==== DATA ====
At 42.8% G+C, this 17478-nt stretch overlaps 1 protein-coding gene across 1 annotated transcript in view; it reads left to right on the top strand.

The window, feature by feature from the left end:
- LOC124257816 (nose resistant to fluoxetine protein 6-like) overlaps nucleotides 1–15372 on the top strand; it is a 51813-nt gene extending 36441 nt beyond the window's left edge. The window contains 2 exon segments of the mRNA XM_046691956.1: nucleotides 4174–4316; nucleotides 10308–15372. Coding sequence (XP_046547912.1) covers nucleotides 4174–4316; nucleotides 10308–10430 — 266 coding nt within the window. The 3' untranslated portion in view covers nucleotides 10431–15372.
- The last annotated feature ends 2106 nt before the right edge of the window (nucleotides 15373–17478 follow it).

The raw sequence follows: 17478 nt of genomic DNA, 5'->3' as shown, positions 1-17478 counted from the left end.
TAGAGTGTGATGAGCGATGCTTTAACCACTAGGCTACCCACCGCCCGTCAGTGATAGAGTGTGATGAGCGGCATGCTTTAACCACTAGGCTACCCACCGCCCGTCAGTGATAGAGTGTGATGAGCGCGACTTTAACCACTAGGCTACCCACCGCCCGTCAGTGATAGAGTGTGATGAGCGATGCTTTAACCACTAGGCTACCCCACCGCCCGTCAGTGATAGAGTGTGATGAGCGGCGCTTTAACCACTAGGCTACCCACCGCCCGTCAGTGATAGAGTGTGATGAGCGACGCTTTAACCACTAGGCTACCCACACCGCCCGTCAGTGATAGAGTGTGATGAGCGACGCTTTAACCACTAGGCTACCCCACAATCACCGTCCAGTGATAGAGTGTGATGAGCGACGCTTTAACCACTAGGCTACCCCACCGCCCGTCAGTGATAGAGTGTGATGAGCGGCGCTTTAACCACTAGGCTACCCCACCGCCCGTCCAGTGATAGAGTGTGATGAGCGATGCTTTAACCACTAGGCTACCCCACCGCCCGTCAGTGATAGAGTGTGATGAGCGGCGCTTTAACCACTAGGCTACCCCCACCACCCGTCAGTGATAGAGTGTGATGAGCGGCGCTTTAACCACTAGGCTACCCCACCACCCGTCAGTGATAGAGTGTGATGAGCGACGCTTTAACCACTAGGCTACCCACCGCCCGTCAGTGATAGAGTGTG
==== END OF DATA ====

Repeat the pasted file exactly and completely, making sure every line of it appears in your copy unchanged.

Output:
At 42.8% G+C, this 17478-nt stretch overlaps 1 protein-coding gene across 1 annotated transcript in view; it reads left to right on the top strand.

The window, feature by feature from the left end:
- LOC124257816 (nose resistant to fluoxetine protein 6-like) overlaps nucleotides 1–15372 on the top strand; it is a 51813-nt gene extending 36441 nt beyond the window's left edge. The window contains 2 exon segments of the mRNA XM_046691956.1: nucleotides 4174–4316; nucleotides 10308–15372. Coding sequence (XP_046547912.1) covers nucleotides 4174–4316; nucleotides 10308–10430 — 266 coding nt within the window. The 3' untranslated portion in view covers nucleotides 10431–15372.
- The last annotated feature ends 2106 nt before the right edge of the window (nucleotides 15373–17478 follow it).

The raw sequence follows: 17478 nt of genomic DNA, 5'->3' as shown, positions 1-17478 counted from the left end.
TAGAGTGTGATGAGCGATGCTTTAACCACTAGGCTACCCACCGCCCGTCAGTGATAGAGTGTGATGAGCGGCATGCTTTAACCACTAGGCTACCCACCGCCCGTCAGTGATAGAGTGTGATGAGCGCGACTTTAACCACTAGGCTACCCACCGCCCGTCAGTGATAGAGTGTGATGAGCGATGCTTTAACCACTAGGCTACCCCACCGCCCGTCAGTGATAGAGTGTGATGAGCGGCGCTTTAACCACTAGGCTACCCACCGCCCGTCAGTGATAGAGTGTGATGAGCGACGCTTTAACCACTAGGCTACCCACACCGCCCGTCAGTGATAGAGTGTGATGAGCGACGCTTTAACCACTAGGCTACCCCACAATCACCGTCCAGTGATAGAGTGTGATGAGCGACGCTTTAACCACTAGGCTACCCCACCGCCCGTCAGTGATAGAGTGTGATGAGCGGCGCTTTAACCACTAGGCTACCCCACCGCCCGTCCAGTGATAGAGTGTGATGAGCGATGCTTTAACCACTAGGCTACCCCACCGCCCGTCAGTGATAGAGTGTGATGAGCGGCGCTTTAACCACTAGGCTACCCCCACCACCCGTCAGTGATAGAGTGTGATGAGCGGCGCTTTAACCACTAGGCTACCCCACCACCCGTCAGTGATAGAGTGTGATGAGCGACGCTTTAACCACTAGGCTACCCACCGCCCGTCAGTGATAGAGTGTG